Mindfulness Based Stress Reduction in Addiction Recovery

Mindfulness Based Stress Reduction in Addiction Recovery

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    ndfw practices mindfulness There is a theory that the entire universe is a product of our own minds, and that each one of us ultimately builds the world a little bit with every thought we have, every interaction we engage in. Have you ever had a day where you step outside and the weather seems to reflect the very mood of your heart? You’re heading towards an important meeting, but you don’t feel prepared and you didn’t sleep all night. On your drive over, dark and heavy clouds are linking together like a thick veil above you, making the entire world seem tired and conflicted. You might even see the sky as monochromatic—as if the one big concern in your head seems to permeate the purpose of the entire world, the entire atmosphere sharing in on your unpleasant expectations.

    Likewise, you could see the plain gray sky as a sign of certainty. You’ve got this one goal, and the entire world is behind your back. There’s nothing else to focus on beyond what’s right in front of you, just like the sky behind the clouds would have just been a distraction in your day. Be you. Rock what you’re doing. As soon as you finish that meeting and step out, your struggles will part. You can rest, you can relax. The rains will fall and clean away all sense of dread you’ve been carrying around your shoulders.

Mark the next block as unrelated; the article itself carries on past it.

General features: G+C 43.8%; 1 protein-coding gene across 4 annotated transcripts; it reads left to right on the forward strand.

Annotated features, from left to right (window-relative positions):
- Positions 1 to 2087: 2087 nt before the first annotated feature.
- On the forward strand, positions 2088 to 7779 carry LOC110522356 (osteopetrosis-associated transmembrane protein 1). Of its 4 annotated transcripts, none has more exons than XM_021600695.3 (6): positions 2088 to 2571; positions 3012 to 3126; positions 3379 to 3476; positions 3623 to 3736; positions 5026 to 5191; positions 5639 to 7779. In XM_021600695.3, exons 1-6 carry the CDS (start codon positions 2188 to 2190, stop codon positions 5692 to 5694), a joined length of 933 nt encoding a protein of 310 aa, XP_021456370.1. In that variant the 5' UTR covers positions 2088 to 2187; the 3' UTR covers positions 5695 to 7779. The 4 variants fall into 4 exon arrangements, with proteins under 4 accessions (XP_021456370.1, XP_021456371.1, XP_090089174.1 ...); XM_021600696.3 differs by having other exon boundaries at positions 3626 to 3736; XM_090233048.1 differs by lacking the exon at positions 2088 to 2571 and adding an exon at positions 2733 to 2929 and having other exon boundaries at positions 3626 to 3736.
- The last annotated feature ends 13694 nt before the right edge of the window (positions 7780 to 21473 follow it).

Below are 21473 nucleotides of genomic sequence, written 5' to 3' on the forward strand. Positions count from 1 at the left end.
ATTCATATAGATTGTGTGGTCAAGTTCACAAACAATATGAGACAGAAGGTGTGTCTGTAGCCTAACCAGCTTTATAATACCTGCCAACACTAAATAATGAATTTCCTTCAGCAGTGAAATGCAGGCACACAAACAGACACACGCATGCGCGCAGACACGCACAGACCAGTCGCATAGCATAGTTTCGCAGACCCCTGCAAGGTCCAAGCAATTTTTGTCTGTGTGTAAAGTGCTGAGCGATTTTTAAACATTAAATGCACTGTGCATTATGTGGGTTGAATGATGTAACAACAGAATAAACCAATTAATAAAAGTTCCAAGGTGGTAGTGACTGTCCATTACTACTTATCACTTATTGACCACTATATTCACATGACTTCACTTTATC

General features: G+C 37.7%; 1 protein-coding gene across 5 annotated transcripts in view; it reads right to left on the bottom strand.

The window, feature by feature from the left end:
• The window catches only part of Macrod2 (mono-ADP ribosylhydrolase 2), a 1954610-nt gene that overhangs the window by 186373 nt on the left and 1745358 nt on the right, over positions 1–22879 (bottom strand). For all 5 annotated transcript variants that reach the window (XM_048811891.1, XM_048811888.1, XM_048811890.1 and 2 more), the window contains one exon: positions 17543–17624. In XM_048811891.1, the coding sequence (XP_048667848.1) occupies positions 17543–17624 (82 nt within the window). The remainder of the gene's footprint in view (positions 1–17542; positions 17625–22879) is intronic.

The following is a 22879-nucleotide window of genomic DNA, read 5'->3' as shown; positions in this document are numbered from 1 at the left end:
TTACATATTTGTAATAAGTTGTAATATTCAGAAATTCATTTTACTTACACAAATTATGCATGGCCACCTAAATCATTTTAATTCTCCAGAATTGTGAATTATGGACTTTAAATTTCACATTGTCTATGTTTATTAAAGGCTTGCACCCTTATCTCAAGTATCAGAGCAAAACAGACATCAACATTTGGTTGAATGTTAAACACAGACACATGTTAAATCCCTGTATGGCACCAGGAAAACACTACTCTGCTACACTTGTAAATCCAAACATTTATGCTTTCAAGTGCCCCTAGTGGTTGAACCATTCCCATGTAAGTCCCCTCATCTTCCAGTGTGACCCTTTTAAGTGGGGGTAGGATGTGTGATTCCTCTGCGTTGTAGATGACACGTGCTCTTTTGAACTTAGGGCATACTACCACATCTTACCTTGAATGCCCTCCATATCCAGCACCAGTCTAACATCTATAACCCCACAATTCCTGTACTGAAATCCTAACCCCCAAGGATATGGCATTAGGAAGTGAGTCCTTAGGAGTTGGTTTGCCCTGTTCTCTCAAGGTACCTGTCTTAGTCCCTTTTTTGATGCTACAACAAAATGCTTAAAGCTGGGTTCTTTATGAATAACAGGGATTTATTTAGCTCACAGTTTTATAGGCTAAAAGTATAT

What Is Mindfulness?

    Mindfulness is a term that’s caught a lot of steam recently, and with good reason. The concept stems from a mixture of spiritual Buddhist practices and proven therapeutic techniques. As UC-Berkeley explains on their own blog, “thousands of studies have documented the physical and mental health benefits of mindfulness in general and MBSR in particular,”

    So take a minute, or five, or ten, or however long you need, and simply use the opportunity to reflect upon your own state of being. Not focusing solely on spirit and mind, as in meditation, nor on a particular task or goal.

    mindfulness in addiction recovery at ndfw In mindfulness, you focus on understanding the way you operate. The way your body works. Feel your breathing. Think about your own thought processes. Have you been anxious lately? Are your shoulders tense? Are you feeling confident and certain of yourself right now? Focus on the present, and nothing else. Make sure you’re operating at your best right now.

    At New Directions for Women, we introduce mindfulness to our women in care, as well as to our staff, asking that they take a moment when they can to reconfigure themselves through mindfulness. Through this, we hope to help them relieve any unneeded tensions, to take the time to restructure themselves and be aware of their own state. As Psychology Today says, “Instead of letting your life pass you by, mindfulness means living in the moment and awakening to experience.”

    Take the time each day to understand yourself through mindfulness training. After all, you have the power to change the world, whether it’s giving the world a sunny sky or simply bringing your absolute best to that 2 O’clock meeting.

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